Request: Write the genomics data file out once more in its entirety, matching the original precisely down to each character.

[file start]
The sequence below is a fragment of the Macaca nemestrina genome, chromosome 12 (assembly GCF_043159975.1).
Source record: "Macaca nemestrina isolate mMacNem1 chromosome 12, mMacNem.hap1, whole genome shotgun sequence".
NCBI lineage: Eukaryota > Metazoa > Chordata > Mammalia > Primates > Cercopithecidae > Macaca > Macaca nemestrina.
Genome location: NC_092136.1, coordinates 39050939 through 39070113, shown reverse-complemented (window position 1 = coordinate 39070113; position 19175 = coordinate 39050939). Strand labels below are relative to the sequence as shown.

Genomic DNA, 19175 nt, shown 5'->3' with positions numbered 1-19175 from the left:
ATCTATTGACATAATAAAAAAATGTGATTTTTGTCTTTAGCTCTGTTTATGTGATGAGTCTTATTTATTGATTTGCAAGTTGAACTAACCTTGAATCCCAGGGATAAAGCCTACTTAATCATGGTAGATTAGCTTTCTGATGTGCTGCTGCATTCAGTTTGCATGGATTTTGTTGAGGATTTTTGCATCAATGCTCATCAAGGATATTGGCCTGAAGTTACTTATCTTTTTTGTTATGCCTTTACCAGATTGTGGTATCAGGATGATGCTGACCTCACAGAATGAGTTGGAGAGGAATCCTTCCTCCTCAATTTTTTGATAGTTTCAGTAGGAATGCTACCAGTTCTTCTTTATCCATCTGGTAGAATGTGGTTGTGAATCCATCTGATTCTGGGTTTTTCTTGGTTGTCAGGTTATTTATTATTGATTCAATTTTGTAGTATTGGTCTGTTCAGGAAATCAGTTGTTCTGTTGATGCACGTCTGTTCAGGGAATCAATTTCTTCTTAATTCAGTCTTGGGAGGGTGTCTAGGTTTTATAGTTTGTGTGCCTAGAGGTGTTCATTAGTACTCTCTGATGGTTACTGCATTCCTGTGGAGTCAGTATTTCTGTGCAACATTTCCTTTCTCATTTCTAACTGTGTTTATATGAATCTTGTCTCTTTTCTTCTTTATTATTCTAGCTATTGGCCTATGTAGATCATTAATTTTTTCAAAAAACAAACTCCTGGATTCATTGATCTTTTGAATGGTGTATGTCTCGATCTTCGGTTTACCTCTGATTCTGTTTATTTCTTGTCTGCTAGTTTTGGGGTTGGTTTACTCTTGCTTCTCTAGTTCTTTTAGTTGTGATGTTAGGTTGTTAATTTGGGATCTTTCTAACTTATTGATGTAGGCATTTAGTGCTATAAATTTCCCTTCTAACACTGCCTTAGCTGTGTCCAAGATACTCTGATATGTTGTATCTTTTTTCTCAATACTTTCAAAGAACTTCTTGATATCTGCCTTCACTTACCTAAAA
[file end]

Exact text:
The sequence below is a fragment of the Macaca nemestrina genome, chromosome 12 (assembly GCF_043159975.1).
Source record: "Macaca nemestrina isolate mMacNem1 chromosome 12, mMacNem.hap1, whole genome shotgun sequence".
NCBI lineage: Eukaryota > Metazoa > Chordata > Mammalia > Primates > Cercopithecidae > Macaca > Macaca nemestrina.
Genome location: NC_092136.1, coordinates 39050939 through 39070113, shown reverse-complemented (window position 1 = coordinate 39070113; position 19175 = coordinate 39050939). Strand labels below are relative to the sequence as shown.

Genomic DNA, 19175 nt, shown 5'->3' with positions numbered 1-19175 from the left:
ATCTATTGACATAATAAAAAAATGTGATTTTTGTCTTTAGCTCTGTTTATGTGATGAGTCTTATTTATTGATTTGCAAGTTGAACTAACCTTGAATCCCAGGGATAAAGCCTACTTAATCATGGTAGATTAGCTTTCTGATGTGCTGCTGCATTCAGTTTGCATGGATTTTGTTGAGGATTTTTGCATCAATGCTCATCAAGGATATTGGCCTGAAGTTACTTATCTTTTTTGTTATGCCTTTACCAGATTGTGGTATCAGGATGATGCTGACCTCACAGAATGAGTTGGAGAGGAATCCTTCCTCCTCAATTTTTTGATAGTTTCAGTAGGAATGCTACCAGTTCTTCTTTATCCATCTGGTAGAATGTGGTTGTGAATCCATCTGATTCTGGGTTTTTCTTGGTTGTCAGGTTATTTATTATTGATTCAATTTTGTAGTATTGGTCTGTTCAGGAAATCAGTTGTTCTGTTGATGCACGTCTGTTCAGGGAATCAATTTCTTCTTAATTCAGTCTTGGGAGGGTGTCTAGGTTTTATAGTTTGTGTGCCTAGAGGTGTTCATTAGTACTCTCTGATGGTTACTGCATTCCTGTGGAGTCAGTATTTCTGTGCAACATTTCCTTTCTCATTTCTAACTGTGTTTATATGAATCTTGTCTCTTTTCTTCTTTATTATTCTAGCTATTGGCCTATGTAGATCATTAATTTTTTCAAAAAACAAACTCCTGGATTCATTGATCTTTTGAATGGTGTATGTCTCGATCTTCGGTTTACCTCTGATTCTGTTTATTTCTTGTCTGCTAGTTTTGGGGTTGGTTTACTCTTGCTTCTCTAGTTCTTTTAGTTGTGATGTTAGGTTGTTAATTTGGGATCTTTCTAACTTATTGATGTAGGCATTTAGTGCTATAAATTTCCCTTCTAACACTGCCTTAGCTGTGTCCAAGATACTCTGATATGTTGTATCTTTTTTCTCAATACTTTCAAAGAACTTCTTGATATCTGCCTTCACTTACCTAAAA